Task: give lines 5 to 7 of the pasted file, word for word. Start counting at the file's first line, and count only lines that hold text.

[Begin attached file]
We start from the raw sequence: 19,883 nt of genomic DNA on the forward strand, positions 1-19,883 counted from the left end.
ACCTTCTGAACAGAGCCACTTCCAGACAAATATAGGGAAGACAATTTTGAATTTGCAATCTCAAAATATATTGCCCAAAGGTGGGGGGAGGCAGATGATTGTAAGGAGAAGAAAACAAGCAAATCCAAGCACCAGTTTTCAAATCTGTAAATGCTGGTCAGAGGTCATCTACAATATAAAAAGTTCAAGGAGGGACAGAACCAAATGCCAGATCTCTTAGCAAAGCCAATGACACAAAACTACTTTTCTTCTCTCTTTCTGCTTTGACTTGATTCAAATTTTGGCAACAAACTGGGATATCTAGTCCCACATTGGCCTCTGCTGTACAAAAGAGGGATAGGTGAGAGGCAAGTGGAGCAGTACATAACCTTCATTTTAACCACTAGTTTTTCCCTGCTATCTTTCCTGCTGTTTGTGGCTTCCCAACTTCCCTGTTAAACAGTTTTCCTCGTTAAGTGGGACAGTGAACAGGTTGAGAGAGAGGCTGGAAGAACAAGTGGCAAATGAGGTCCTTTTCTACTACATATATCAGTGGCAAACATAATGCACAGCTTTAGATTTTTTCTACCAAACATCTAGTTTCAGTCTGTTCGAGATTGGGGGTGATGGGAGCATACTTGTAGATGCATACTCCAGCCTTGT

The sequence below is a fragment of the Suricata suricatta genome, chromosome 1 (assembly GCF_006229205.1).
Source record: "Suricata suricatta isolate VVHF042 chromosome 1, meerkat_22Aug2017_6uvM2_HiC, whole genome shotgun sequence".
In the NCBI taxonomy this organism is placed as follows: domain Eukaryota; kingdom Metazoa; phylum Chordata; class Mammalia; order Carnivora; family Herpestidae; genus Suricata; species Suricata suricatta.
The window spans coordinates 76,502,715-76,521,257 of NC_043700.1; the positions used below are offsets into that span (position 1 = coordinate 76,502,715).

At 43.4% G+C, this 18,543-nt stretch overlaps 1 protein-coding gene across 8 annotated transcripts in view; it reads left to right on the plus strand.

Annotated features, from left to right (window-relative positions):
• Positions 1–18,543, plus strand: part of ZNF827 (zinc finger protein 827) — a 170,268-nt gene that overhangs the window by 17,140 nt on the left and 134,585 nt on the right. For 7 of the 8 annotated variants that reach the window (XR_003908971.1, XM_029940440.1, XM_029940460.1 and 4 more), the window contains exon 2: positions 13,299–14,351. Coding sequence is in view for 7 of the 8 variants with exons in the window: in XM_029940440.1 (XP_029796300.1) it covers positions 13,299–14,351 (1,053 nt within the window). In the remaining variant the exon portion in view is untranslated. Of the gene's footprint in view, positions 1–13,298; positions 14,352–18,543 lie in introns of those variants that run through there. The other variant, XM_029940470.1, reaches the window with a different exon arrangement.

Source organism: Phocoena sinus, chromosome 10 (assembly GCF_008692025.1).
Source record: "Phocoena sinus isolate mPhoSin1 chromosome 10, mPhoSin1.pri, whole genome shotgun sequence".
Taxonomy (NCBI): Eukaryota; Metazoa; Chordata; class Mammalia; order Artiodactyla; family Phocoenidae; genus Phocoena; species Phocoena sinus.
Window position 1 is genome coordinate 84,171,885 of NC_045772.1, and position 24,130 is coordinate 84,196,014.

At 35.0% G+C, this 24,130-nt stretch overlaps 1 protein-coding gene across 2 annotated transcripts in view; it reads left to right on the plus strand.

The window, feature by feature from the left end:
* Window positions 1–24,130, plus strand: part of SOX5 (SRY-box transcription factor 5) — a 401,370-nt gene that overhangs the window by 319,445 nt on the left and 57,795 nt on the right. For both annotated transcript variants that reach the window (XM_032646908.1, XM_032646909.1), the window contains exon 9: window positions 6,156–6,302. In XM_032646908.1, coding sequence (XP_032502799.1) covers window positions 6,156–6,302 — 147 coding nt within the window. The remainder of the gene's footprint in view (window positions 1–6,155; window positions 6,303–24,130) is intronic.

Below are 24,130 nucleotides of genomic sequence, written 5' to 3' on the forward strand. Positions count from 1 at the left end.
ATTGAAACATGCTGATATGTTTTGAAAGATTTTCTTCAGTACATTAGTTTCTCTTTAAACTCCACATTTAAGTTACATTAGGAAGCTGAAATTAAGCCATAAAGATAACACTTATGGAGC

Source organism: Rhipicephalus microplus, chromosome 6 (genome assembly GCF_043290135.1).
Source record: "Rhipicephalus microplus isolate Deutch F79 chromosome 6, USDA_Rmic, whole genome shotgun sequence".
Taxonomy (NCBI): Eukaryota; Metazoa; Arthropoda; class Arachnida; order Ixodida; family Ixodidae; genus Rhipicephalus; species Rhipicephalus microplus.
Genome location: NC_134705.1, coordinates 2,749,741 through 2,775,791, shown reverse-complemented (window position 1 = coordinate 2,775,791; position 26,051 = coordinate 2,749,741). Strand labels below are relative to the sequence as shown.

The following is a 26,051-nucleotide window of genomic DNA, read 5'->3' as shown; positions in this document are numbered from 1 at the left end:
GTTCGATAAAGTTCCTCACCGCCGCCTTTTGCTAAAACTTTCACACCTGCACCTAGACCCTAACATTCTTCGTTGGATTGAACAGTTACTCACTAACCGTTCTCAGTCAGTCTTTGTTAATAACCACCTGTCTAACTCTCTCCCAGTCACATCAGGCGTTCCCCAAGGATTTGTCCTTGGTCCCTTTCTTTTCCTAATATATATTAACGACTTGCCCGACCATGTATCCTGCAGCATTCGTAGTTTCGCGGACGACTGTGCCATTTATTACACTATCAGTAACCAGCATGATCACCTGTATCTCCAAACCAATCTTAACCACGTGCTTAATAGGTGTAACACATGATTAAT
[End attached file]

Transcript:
In the NCBI taxonomy this organism is placed as follows: domain Eukaryota; kingdom Metazoa; phylum Chordata; class Mammalia; order Carnivora; family Herpestidae; genus Suricata; species Suricata suricatta.
The window spans coordinates 76,502,715-76,521,257 of NC_043700.1; the positions used below are offsets into that span (position 1 = coordinate 76,502,715).

At 43.4% G+C, this 18,543-nt stretch overlaps 1 protein-coding gene across 8 annotated transcripts in view; it reads left to right on the plus strand.